Distribution and abundance of animal species
Published (reviewed and quality assured)
Justification for indicator selection
Shifts in the distribution of animal species can have consequences for agriculture (livestock and crops), human health, and for biodiversity and its conservation and ecosystems functions and services. The distribution of many animal species will be particularly affected by climate change if habitat fragmentation impedes their movement to more suitable climatic conditions. Northward and uphill movements are taking place two to three times faster than reported earlier. An increased extinction risk compared to previous findings is predicted, and is supported by observed responses to climate change. A ‘biotic homogenisation’ of specific ecological communities of European flora and fauna (i.e. losing regional uniqueness and characteristics) is projected.
- IPCC, 2007. Climate Change 2007: Impacts, Adaptation and Vulnerability. Contribution of Working Group II to the Fourth Assessment Report of the Intergovernmental Panel on Climate Change, Parry, M. L.; Canziani, O. F.; Palutikof, J. P.; van der Linden, P. J. and Hanson, C. E. (eds.), Cambridge University Press, Cambridge, UK
- European Commission (2011): Our life insurance, our natural capital: an EU biodiversity strategy to 2020. European Commission (2011) Our life insurance, our natural capital: an EU biodiversity strategy to 2020.
- Observed latitudinal shifts of four species groups over 25 years in Britain
- Temporal trend of bird and butterfly community temperature index across Europe
- Projected impact of climate change on the potential distribution of reptiles and amphibians
- Projected changes in the climate niche space of the Small Tortoise shell
- Changes in mammalian species richness
- km moved northwards
- Change in the community temperature index
- % of stable species
- % change in species richness
Policy context and targets
In April 2009 the European Commission presented a White Paper on the framework for adaptation policies and measures to reduce the European Union's vulnerability to the impacts of climate change. The White Paper stresses the need to improve the knowledge base and to mainstream adaptation into existing and new EU policies. The European Commission will be publishing an EU Adaptation Strategy in 2013. A number of Member States have already taken action, and several have prepared national adaptation plans.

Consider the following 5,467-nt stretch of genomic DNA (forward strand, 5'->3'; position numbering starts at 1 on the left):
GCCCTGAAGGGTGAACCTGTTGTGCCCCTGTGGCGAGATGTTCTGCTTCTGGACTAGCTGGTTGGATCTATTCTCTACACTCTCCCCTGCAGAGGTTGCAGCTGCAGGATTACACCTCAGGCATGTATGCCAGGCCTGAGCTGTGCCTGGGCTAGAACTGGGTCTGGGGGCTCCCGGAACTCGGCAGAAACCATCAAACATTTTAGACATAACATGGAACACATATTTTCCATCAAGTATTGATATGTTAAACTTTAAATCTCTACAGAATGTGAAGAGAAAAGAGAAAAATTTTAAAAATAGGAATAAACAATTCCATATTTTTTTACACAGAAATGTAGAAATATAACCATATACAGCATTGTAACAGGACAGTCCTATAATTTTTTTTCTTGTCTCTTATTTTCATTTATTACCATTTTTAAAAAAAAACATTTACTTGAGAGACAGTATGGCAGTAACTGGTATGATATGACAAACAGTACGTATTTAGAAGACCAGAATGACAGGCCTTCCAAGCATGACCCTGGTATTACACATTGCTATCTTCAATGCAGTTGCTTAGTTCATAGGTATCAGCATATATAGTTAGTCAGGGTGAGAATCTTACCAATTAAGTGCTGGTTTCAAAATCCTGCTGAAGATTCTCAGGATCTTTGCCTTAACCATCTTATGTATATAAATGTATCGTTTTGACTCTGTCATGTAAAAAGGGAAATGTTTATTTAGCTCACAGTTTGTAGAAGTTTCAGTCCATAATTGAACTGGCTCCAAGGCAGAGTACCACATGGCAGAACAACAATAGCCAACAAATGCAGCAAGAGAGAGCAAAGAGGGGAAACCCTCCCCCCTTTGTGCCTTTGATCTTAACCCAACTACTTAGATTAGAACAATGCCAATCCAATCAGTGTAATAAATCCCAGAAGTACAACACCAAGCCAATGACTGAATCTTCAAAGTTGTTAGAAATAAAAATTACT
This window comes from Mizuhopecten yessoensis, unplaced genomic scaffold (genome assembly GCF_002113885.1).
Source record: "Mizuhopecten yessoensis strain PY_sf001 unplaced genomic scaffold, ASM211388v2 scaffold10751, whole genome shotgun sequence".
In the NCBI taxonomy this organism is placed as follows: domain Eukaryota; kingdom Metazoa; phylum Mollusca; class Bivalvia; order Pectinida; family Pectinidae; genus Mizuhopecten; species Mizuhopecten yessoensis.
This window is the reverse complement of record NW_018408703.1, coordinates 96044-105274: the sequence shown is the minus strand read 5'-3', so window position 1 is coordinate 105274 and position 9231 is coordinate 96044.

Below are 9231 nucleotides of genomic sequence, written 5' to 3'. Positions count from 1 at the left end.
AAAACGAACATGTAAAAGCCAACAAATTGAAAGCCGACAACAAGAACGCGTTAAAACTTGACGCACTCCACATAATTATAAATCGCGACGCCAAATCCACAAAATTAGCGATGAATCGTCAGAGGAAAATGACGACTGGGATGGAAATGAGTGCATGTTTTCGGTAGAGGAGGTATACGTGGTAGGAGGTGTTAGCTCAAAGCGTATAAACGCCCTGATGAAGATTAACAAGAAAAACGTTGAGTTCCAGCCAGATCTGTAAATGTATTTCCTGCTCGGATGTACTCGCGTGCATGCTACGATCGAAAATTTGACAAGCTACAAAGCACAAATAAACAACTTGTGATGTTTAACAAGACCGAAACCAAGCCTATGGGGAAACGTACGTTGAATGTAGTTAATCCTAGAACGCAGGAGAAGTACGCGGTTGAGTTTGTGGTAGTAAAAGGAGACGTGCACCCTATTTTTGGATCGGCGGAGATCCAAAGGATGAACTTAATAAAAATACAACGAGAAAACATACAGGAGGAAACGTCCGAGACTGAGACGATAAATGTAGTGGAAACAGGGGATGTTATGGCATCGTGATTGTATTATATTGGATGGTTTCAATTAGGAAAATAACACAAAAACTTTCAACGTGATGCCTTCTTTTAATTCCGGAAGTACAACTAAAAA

The European Commission and the European Environment Agency have developed the European Climate Adaptation Platform (Climate-ADAPT, http://climate-adapt.eea.europa.eu/) to share knowledge on observed and projected climate change and its impacts on environmental and social systems and on human health; on relevant research; on EU, national and subnational adaptation strategies and plans; and on adaptation case studies.
No targets have been specified.
Related policy documents
Climate-ADAPT: Mainstreaming adaptation in EU sector policies
Overview of EU sector policies in which mainstreaming of adaptation to climate change is ongoing or explored
Climate-ADAPT: National adaptation strategies
Overview of activities of EEA member countries in preparing, developing and implementing adaptation strategies
DG Climate Action: What is the EU doing about climate change?
Activities of the EU regarding climate change (both mitigation and adaptation)
White paper - Adapting to climate change: towards a European framework for action
EU framework for adaptation to climate change, leading to a comprehensive EU adaptation strategy by 2013
Key policy question
How is climate change affecting the regional distribution of animals in Europe, and what are the implications for biodiversity?
Methodology for indicator calculation